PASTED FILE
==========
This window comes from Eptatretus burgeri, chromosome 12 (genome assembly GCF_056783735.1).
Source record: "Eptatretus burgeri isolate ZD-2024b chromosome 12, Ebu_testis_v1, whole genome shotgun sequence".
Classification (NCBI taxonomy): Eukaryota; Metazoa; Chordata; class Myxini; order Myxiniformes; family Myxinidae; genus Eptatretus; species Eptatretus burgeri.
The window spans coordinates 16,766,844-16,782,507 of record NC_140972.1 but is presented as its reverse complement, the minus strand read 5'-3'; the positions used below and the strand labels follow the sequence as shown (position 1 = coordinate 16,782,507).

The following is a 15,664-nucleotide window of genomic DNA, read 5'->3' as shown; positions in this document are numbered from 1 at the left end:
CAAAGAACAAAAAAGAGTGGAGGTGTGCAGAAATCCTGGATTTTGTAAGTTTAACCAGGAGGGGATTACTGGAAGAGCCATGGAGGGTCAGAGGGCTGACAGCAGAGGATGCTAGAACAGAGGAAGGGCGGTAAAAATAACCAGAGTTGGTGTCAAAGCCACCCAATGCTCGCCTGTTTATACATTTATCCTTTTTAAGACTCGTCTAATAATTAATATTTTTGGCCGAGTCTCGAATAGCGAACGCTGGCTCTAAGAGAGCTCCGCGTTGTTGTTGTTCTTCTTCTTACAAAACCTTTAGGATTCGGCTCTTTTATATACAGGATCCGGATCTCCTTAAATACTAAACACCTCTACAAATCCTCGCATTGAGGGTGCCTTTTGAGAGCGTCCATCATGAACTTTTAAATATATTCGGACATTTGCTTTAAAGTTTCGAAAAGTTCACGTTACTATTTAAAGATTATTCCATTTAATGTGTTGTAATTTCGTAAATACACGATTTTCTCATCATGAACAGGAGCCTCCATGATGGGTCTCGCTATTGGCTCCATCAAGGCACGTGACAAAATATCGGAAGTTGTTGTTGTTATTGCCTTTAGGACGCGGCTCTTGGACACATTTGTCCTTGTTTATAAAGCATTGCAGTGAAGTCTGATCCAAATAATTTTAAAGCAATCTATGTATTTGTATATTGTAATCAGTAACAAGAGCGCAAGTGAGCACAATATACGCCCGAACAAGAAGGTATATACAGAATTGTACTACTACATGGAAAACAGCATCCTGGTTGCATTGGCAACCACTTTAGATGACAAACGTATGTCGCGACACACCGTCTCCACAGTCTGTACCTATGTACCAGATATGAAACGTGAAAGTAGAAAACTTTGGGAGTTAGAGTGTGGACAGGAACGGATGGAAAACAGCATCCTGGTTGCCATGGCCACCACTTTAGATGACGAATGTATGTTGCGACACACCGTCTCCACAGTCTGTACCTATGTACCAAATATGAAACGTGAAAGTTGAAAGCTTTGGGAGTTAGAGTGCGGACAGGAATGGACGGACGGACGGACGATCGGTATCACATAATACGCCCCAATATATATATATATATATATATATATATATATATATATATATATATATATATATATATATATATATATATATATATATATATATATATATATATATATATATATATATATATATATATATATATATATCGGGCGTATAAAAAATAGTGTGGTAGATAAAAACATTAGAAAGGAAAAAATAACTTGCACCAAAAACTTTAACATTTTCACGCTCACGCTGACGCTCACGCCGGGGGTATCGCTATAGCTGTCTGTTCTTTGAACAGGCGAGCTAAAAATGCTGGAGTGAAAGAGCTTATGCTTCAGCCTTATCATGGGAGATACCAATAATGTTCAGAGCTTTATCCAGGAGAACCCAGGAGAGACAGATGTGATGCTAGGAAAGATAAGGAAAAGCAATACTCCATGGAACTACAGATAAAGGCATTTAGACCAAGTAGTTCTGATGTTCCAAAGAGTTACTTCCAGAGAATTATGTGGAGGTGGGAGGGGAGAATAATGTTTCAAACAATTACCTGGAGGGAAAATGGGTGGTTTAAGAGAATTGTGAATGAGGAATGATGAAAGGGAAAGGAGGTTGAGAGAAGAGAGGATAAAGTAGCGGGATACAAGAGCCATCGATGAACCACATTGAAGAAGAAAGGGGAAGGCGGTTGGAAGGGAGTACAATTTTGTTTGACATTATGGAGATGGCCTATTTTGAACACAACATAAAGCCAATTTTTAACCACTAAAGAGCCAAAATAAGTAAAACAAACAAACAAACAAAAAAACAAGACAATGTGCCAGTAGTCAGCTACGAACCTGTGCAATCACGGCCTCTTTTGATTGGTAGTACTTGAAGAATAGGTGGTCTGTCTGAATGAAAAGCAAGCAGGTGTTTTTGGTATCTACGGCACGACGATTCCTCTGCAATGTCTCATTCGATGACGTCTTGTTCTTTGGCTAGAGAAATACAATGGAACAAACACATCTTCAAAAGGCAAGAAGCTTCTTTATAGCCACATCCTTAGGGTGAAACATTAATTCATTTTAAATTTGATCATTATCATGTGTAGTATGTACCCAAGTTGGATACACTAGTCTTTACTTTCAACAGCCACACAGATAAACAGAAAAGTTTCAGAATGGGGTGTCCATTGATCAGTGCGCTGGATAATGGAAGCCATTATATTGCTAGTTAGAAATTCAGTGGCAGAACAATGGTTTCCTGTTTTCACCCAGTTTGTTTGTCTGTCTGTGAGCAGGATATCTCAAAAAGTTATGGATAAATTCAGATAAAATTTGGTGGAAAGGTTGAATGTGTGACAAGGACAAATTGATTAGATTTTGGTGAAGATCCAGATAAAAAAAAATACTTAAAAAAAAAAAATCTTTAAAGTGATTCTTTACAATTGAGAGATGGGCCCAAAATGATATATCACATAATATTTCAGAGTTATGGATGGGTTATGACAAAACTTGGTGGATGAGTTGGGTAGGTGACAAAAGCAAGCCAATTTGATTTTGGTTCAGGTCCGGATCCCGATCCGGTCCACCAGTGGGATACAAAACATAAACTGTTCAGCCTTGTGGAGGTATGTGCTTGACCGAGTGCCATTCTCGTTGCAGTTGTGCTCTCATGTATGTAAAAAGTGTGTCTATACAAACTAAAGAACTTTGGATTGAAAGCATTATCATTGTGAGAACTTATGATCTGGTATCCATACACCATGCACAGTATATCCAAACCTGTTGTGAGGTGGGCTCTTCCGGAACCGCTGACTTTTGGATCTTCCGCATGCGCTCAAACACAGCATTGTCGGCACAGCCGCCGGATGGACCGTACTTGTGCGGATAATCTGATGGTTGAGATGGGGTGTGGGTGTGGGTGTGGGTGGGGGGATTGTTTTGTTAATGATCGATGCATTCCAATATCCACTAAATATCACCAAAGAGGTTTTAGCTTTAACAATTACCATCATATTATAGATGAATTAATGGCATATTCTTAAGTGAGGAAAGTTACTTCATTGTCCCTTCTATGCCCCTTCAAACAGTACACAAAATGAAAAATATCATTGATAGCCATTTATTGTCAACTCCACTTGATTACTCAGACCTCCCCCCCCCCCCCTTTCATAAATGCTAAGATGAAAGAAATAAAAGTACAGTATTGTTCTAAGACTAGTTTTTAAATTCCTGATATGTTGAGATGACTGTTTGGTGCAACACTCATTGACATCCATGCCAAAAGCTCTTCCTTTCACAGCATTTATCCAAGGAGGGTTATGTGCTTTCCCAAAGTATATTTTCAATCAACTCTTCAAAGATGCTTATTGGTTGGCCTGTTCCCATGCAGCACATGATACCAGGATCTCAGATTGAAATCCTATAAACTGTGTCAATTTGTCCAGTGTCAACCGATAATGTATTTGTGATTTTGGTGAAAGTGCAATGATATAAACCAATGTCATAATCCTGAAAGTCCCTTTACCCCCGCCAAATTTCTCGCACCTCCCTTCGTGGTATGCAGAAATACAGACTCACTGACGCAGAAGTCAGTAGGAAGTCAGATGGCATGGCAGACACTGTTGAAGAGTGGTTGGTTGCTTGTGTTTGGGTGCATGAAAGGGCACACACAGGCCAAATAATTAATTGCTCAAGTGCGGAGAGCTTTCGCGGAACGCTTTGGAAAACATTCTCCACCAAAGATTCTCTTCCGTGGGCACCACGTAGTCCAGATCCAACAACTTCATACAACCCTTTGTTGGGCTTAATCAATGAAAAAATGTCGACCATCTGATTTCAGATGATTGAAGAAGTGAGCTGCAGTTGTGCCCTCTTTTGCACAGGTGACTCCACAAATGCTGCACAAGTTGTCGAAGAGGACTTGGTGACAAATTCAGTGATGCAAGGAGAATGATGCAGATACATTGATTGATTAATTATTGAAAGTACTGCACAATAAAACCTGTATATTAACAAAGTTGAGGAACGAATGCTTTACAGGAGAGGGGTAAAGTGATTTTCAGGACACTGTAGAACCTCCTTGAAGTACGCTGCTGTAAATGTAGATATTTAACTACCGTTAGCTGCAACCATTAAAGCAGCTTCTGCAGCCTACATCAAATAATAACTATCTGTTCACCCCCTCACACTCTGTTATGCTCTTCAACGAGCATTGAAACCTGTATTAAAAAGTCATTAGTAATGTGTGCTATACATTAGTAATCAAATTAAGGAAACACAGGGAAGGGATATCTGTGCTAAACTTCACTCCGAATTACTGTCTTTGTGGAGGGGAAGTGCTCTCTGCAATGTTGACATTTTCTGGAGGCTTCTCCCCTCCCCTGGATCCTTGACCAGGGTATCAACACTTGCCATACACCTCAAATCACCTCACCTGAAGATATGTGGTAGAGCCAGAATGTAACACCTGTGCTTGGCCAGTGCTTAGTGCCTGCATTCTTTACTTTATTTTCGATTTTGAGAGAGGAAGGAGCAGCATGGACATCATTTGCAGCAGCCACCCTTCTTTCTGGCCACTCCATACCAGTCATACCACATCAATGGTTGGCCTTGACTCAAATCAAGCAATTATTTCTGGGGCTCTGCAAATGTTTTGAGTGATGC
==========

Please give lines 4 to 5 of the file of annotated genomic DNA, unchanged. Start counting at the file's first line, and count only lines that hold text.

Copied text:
The window spans coordinates 16,766,844-16,782,507 of record NC_140972.1 but is presented as its reverse complement, the minus strand read 5'-3'; the positions used below and the strand labels follow the sequence as shown (position 1 = coordinate 16,782,507).

The following is a 15,664-nucleotide window of genomic DNA, read 5'->3' as shown; positions in this document are numbered from 1 at the left end: